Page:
井の中の蛙

11/5/2006

Empire in Sonny Chiba’s Shōrinji Kempō

Filed under: — K. M. Lawson @ 12:44 am

I just watched an old 1975 movie with Sonny Chiba in it called Shōrinji Kempō 少林寺拳法 (the English title, inexplicably is “The Killing Machine”) which is a sensationalized action movie version of the life of Sō Dōshin, the founder of the martial art and religious group Shōrinji Kempō.

I think that this obscure movie must have made it onto my Netflix list last year when I was roommates with fellow Frog contributor Craig and shared a Netflix subscription with him. Craig studies Karate and modernity and is the author of one of the most commented postings here at Frog in a Well.

Watching bad movies can actually be quite educational. This movie interested me for two reasons: 1) it is a mid-70s movie portraying Japan in the immediate aftermath of war and 2) there are a number of references to war, empire, and minorities such as Koreans in Japan which I found interesting. Allow me to share some of these points.

You are Japanese!The first two scenes of the movie take place in mainland China, during the war. Sō Dōshin, played by Sonny Chiba, is spying on some Chinese soldiers who are planning a dastardly ambush of Japanese troops. The Chinese commander, who must have been played by a Japanese actor, spoke in such horrible Chinese I doubt any Chinese viewer of the movie could have made out anything he said, except perhaps the completely flat-toned “Neee shooo reeeebenren ma” [Are you Japanese?] he says, discovering the presence of the spy in the audience of his tactical planning meeting. Sō kills everyone with a grabbed machine gun and flees back to the Japanese lines.

No, no, we have surrendered?Sō informs his commanding officer that their troops must take a detour only to be met with his weeping fellow soldiers’ announcement that Japan has surrendered. This so traumatizes Sō that he proceeds to machine gun everything around him, with fellow Japanese soldiers diving for cover. He concludes in the narration, “The Japanese Empire may have been defeated but I am not defeated.” He returns to Japan to run a gang of street urchins and cook porridge in his occupied home country.

Let's all get alongSō’s next battle is on a train in Japan during his return. Korean gangsters, dressed in black leather jackets and sunglasses have kicked some poor train passengers out of their seats. They cry, “Your nation is defeated!” Sō, dressed in Chinese looking garb, soon sends them sprawling. As he helps them to their feet he tells the now humbled Koreans:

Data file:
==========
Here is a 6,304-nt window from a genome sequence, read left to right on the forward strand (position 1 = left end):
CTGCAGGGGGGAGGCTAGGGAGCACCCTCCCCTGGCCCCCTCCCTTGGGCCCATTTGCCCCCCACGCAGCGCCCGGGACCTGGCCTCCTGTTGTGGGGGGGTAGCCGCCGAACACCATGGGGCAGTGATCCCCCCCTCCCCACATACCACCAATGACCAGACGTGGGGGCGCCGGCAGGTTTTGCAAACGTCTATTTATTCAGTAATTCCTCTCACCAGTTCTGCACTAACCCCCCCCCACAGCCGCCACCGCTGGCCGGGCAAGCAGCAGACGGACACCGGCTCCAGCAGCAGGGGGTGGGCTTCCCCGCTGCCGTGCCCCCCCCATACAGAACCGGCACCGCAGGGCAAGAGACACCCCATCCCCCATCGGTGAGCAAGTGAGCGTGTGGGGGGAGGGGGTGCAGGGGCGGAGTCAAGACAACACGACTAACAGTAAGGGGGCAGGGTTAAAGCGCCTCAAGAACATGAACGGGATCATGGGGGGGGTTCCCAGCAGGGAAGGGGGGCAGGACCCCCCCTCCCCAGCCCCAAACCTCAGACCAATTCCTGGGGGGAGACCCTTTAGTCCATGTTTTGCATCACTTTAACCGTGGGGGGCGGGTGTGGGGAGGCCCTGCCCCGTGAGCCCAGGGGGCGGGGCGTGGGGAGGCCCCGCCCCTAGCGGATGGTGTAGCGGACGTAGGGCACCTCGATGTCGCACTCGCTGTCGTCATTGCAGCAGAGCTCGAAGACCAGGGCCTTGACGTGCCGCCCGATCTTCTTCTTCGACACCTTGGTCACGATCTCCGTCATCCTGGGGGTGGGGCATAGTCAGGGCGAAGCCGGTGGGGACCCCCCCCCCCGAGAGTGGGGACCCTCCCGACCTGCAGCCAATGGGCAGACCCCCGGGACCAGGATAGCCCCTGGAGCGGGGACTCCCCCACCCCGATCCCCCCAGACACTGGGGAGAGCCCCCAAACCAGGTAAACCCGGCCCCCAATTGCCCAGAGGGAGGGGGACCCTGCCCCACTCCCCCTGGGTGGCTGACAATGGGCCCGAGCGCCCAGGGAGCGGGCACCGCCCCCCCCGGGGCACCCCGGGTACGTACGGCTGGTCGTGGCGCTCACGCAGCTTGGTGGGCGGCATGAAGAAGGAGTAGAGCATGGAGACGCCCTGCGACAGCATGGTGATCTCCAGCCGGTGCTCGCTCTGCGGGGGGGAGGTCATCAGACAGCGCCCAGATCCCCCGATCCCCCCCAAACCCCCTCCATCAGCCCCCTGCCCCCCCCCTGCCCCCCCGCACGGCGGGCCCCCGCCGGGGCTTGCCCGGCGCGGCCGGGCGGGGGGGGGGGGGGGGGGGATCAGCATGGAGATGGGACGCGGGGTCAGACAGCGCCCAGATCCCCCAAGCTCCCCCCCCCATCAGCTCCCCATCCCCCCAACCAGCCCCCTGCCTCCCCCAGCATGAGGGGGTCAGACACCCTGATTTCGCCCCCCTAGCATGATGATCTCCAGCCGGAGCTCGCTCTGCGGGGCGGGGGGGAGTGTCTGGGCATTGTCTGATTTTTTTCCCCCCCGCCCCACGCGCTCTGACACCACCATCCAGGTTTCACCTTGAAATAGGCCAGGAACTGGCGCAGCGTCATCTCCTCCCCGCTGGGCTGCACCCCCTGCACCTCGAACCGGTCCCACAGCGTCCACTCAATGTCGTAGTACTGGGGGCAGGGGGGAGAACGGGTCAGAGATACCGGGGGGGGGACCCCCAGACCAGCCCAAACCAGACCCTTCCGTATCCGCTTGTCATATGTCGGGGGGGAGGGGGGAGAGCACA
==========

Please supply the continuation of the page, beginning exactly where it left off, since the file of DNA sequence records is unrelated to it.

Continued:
日本に住む気なら仲良くしようじゃないか

“If you want to live in Japan, let’s all get along, eh?”

A few scenes later he rescues a woman who is being beaten up by prostitutes in a slum for working on their turf. In thanks for being saved and being given a free meal she offers herself to Sō on a pile of rubble. He rejects her and chides her for giving up her purity and turning to prostitution. She explains that her body has already been ravaged countless times by Russian soldiers in Manchuria so she has nothing left to lose. He assures her that she is still the person she always was and that,

いやなことも忘れるよ

“You can forget the horrible things, too.”

You can forget the horrible things tooHere something interesting happens. Though the focus of the scene is the tragic story of a Japanese women raped by Russian soldiers and the horrible poverty of the early postwar period, the director makes a move that immediately connects the fortunes of this one Japanese woman, to that of the Japanese nation as a whole. Just as Sō says, “You can forget the horrible things, too,” the camera slowly moves from the image of the face of the crying woman to the image of a tattered Japanese flag laying in a muddy puddle behind her.

Sō soon finds himself fighting the gangs in the black market and beating up and crippling two American occupation soldiers who run over one of his boys in the market (the little brother of the woman above). He is arrested but a kind police officer lets him escape. When talking to the police officer Sō admits he is a trouble maker but adds a line flashing back to his days in China. Now instead of spying on the Chinese we learn that he was their noble defender:

虐げられた中国の民衆をみるとついカッとなって、よく軍ともめたもんです。

“When I saw the abused people of China I would lose my temper and often got into trouble with the military.”